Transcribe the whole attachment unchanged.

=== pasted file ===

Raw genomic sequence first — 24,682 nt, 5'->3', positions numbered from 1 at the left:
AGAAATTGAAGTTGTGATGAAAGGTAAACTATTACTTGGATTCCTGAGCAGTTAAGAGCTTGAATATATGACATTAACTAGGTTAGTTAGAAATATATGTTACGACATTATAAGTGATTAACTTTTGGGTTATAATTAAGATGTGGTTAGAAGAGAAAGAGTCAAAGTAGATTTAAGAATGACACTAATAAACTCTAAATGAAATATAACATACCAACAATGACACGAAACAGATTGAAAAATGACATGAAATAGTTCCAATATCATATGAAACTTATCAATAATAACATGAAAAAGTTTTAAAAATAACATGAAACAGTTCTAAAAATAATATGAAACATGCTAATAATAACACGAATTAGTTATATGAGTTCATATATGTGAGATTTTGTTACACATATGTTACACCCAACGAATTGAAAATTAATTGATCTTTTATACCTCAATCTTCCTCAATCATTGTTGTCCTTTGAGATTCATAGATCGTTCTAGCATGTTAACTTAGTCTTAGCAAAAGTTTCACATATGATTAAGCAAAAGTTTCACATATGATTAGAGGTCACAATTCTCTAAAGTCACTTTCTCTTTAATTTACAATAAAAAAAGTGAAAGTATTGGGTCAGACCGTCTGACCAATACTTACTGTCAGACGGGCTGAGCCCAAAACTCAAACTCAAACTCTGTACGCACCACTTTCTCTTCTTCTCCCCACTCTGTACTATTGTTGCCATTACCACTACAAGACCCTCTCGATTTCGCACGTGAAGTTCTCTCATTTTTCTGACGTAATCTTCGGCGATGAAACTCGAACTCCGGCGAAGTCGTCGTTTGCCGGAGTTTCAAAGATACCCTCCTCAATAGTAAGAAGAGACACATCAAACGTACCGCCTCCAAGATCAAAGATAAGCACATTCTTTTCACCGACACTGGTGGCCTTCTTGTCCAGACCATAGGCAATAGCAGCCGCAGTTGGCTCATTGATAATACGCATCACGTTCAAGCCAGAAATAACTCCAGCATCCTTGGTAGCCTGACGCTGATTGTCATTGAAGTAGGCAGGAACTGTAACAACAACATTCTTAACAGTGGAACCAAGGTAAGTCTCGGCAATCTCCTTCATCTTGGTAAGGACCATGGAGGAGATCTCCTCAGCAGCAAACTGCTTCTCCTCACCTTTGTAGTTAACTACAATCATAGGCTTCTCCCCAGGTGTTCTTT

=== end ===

Raw genomic sequence first — 24,682 nt, 5'->3', positions numbered from 1 at the left:
AGAAATTGAAGTTGTGATGAAAGGTAAACTATTACTTGGATTCCTGAGCAGTTAAGAGCTTGAATATATGACATTAACTAGGTTAGTTAGAAATATATGTTACGACATTATAAGTGATTAACTTTTGGGTTATAATTAAGATGTGGTTAGAAGAGAAAGAGTCAAAGTAGATTTAAGAATGACACTAATAAACTCTAAATGAAATATAACATACCAACAATGACACGAAACAGATTGAAAAATGACATGAAATAGTTCCAATATCATATGAAACTTATCAATAATAACATGAAAAAGTTTTAAAAATAACATGAAACAGTTCTAAAAATAATATGAAACATGCTAATAATAACACGAATTAGTTATATGAGTTCATATATGTGAGATTTTGTTACACATATGTTACACCCAACGAATTGAAAATTAATTGATCTTTTATACCTCAATCTTCCTCAATCATTGTTGTCCTTTGAGATTCATAGATCGTTCTAGCATGTTAACTTAGTCTTAGCAAAAGTTTCACATATGATTAAGCAAAAGTTTCACATATGATTAGAGGTCACAATTCTCTAAAGTCACTTTCTCTTTAATTTACAATAAAAAAAGTGAAAGTATTGGGTCAGACCGTCTGACCAATACTTACTGTCAGACGGGCTGAGCCCAAAACTCAAACTCAAACTCTGTACGCACCACTTTCTCTTCTTCTCCCCACTCTGTACTATTGTTGCCATTACCACTACAAGACCCTCTCGATTTCGCACGTGAAGTTCTCTCATTTTTCTGACGTAATCTTCGGCGATGAAACTCGAACTCCGGCGAAGTCGTCGTTTGCCGGAGTTTCAAAGATACCCTCCTCAATAGTAAGAAGAGACACATCAAACGTACCGCCTCCAAGATCAAAGATAAGCACATTCTTTTCACCGACACTGGTGGCCTTCTTGTCCAGACCATAGGCAATAGCAGCCGCAGTTGGCTCATTGATAATACGCATCACGTTCAAGCCAGAAATAACTCCAGCATCCTTGGTAGCCTGACGCTGATTGTCATTGAAGTAGGCAGGAACTGTAACAACAACATTCTTAACAGTGGAACCAAGGTAAGTCTCGGCAATCTCCTTCATCTTGGTAAGGACCATGGAGGAGATCTCCTCAGCAGCAAACTGCTTCTCCTCACCTTTGTAGTTAACTACAATCATAGGCTTCTCCCCAGGTGTTCTTT